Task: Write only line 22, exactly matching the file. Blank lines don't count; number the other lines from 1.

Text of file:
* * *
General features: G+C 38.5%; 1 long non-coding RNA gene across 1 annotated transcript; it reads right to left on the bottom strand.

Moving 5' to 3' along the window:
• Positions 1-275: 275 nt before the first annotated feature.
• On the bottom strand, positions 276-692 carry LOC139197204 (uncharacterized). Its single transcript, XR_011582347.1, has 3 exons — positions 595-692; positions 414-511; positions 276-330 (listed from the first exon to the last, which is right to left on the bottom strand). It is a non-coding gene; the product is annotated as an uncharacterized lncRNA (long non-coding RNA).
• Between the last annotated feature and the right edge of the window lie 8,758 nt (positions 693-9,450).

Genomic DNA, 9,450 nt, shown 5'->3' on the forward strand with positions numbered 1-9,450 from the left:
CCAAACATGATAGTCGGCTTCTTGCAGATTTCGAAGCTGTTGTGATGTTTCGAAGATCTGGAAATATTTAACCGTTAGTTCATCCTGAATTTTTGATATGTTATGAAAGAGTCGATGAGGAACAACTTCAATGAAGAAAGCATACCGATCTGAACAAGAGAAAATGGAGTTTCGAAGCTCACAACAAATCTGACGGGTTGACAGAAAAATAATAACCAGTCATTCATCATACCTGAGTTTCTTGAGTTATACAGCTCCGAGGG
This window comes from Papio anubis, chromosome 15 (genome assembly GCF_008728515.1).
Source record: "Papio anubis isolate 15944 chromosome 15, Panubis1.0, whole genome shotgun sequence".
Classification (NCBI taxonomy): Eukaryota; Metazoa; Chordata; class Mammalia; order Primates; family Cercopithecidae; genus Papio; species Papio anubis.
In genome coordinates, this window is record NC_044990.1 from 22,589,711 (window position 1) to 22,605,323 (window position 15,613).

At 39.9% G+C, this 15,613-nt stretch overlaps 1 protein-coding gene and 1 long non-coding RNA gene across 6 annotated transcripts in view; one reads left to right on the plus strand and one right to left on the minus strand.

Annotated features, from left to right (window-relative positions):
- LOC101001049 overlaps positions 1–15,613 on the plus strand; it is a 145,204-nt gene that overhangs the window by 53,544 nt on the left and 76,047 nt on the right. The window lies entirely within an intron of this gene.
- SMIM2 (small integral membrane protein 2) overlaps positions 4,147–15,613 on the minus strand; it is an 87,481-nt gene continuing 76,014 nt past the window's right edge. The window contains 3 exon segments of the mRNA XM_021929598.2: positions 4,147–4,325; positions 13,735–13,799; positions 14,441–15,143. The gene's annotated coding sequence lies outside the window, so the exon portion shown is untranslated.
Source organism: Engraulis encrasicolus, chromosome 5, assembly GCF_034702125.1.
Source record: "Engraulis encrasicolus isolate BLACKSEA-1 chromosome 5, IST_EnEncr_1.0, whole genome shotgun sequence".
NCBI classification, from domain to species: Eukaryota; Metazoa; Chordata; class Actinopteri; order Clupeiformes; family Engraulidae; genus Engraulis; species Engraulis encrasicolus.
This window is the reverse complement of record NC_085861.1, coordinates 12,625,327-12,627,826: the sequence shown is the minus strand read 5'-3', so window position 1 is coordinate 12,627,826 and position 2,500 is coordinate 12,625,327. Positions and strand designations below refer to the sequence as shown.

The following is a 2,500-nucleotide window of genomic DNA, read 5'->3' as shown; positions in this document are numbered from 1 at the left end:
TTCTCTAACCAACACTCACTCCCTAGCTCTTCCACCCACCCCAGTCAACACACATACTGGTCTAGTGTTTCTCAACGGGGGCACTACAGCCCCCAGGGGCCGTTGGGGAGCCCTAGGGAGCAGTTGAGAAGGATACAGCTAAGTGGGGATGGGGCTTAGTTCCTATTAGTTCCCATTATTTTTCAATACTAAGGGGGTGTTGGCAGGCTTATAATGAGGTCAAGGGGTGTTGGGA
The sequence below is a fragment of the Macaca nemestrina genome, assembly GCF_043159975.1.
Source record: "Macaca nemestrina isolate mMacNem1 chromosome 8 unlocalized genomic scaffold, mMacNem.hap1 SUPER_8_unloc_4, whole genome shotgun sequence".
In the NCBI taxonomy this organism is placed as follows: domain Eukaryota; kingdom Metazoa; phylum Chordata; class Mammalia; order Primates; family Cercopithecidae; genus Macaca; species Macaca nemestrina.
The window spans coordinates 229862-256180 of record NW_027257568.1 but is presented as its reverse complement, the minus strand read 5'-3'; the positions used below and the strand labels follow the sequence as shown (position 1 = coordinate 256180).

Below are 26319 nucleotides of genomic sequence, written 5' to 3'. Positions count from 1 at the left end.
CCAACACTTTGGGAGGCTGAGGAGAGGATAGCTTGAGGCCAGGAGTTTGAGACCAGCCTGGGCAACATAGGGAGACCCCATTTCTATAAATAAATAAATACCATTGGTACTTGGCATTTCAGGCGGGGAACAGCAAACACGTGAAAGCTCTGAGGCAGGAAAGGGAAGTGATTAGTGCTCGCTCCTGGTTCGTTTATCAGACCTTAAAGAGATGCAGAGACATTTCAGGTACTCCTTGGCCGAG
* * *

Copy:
The sequence below is a fragment of the Macaca nemestrina genome, assembly GCF_043159975.1.